Onyx in High End Interior Design
Onyx is gaining popularity as an interior design material for properties in the top end of the residential and commercial market. Onyx is quite rare, compared to other natural stones, which is partly responsible for the relatively high prices it commands. It is also considered to be a semi-precious natural stone, along with alabaster and lapis lazuli.
Its main attractions are translucency, colour and natural pattern. Translucency makes onyx a unique natural stone and helps create outstanding interior designs. Onyx is typically highly polished to enhance its natural translucency. It comes mainly in white, yellow (or honey), brown, pink and green colours. The most popular colours are currently white and honey, the latter being chemically similar to white onyx with an addition of iron oxides. White onyx originates mainly from Persia and honey onyx is quarried mainly in Turkey.
Natural patterns of onyx form unique and intricate designs. When lit up, patterns become almost three dimensional. Back lit onyx panels are very popular interior design elements, especially when made of yellow or brown onyx. They are particularly recommended for bars and restaurants where lighting is usually dim. However, even in a well lit room such panels will stand out. The richness of the pattern is very important. Other popular items often combined with appropriate lighting include lamp stands, table tops, bar stands, skirting, windowsills and stair risers. Even a small item can make a lot of difference to a room.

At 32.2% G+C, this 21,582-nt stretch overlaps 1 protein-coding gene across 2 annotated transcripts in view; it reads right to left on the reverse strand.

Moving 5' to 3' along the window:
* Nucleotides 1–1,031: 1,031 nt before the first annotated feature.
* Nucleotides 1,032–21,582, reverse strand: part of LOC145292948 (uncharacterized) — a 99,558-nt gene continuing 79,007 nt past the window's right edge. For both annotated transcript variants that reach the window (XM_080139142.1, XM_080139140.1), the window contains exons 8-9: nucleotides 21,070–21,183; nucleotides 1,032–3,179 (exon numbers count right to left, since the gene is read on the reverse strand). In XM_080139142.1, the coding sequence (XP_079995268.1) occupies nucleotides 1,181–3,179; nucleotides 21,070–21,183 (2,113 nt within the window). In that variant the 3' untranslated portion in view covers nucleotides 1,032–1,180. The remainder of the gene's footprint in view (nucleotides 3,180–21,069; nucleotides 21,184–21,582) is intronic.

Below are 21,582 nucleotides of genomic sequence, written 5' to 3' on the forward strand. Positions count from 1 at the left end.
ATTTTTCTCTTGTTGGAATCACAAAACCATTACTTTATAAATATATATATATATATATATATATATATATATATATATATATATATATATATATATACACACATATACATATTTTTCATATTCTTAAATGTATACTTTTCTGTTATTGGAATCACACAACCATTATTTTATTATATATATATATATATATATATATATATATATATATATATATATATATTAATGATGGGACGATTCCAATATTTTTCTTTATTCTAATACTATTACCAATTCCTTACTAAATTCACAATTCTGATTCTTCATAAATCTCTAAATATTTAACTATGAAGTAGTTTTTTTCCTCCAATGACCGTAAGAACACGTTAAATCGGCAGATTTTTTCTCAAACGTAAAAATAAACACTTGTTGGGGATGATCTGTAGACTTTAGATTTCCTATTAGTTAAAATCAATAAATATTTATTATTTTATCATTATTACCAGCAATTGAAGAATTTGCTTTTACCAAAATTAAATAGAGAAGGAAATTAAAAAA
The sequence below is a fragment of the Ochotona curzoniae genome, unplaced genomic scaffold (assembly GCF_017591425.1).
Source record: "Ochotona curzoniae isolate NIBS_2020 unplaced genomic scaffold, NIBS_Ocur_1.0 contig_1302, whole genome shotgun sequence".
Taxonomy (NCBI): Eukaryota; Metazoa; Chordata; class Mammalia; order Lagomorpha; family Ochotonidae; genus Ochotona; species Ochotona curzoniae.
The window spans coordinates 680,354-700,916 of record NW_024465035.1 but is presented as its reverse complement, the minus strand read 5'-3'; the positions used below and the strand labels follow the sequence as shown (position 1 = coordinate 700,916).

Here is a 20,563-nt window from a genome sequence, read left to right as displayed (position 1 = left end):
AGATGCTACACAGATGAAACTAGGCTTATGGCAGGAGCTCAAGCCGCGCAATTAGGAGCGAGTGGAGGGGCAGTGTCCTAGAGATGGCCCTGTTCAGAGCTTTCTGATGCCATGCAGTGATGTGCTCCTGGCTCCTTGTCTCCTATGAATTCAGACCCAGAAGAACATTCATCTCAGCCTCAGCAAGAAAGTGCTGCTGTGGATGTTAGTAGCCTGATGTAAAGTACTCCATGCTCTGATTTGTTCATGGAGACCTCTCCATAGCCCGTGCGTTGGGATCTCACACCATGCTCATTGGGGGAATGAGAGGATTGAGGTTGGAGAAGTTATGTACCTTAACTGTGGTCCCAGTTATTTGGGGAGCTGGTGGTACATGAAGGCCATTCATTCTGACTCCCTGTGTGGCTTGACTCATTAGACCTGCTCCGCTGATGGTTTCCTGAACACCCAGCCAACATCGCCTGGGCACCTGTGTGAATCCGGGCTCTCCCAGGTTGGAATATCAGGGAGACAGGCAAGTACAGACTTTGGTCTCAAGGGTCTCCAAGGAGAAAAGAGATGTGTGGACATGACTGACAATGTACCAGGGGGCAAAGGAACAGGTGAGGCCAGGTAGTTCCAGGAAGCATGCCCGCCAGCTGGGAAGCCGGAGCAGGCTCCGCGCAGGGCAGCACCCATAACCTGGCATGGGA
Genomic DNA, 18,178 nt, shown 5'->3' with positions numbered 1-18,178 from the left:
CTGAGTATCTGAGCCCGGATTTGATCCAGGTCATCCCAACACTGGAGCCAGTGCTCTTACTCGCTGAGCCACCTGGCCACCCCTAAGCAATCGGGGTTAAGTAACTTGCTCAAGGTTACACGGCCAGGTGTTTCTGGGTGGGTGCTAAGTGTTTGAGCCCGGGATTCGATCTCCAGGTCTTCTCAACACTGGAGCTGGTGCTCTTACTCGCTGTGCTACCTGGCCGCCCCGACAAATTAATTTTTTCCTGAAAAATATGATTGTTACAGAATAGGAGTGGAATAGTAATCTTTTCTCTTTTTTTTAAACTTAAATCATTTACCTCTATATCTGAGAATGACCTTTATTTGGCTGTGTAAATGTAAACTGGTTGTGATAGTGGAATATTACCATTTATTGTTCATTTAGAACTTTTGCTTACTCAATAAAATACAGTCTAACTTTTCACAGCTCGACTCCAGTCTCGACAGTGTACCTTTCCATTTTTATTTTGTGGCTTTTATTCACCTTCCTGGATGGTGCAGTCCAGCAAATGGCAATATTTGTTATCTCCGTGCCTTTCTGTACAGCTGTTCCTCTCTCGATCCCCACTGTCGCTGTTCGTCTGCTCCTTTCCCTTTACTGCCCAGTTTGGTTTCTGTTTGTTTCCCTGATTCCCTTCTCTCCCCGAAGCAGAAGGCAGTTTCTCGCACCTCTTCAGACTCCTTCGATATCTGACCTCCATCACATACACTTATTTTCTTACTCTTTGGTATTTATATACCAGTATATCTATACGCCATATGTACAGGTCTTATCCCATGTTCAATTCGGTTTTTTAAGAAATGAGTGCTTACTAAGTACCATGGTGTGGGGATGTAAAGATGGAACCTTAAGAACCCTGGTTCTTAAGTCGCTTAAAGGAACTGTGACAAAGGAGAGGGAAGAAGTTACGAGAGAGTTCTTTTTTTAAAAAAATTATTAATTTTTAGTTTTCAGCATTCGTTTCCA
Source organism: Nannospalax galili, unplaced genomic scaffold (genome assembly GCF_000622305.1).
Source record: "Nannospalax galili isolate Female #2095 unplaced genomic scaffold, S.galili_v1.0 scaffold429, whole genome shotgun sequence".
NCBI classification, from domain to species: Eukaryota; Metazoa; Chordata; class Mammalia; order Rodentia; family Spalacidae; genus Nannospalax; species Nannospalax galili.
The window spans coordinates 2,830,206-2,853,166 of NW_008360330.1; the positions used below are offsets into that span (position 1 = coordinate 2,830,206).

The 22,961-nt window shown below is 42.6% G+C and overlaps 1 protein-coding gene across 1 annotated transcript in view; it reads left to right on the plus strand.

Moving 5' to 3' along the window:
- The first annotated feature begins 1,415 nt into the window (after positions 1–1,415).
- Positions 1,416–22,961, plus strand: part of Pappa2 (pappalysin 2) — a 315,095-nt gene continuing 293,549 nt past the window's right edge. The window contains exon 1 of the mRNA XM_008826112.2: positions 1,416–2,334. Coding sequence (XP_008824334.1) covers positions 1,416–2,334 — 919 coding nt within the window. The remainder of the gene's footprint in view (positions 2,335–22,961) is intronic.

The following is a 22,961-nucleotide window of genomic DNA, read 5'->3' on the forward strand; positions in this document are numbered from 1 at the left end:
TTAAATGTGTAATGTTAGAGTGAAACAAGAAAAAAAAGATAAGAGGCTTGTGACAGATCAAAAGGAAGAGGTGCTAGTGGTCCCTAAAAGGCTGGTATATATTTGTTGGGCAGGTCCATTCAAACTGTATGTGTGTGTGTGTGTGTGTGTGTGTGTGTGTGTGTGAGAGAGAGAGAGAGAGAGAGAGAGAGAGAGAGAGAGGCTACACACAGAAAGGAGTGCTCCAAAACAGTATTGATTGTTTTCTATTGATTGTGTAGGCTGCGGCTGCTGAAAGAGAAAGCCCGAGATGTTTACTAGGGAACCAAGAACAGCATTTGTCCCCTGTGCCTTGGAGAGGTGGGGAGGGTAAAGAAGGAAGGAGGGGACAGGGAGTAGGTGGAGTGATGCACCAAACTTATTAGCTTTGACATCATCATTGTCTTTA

Onyx also used for wall cladding and various stonework, including bath surrounds and vanity units. It is similar to marble in this sort of applications. In many cases, marble or limestone may be more appropriate. Your natural stone supplier should recommend most suitable materials, giving consideration also to the technical characteristics of different natural stones. It has to be said that onyx is quite a delicate natural stone. Thin panels made of onyx could also be experimented with as an alternative to stained glass windows, again due to translucent properties of onyx.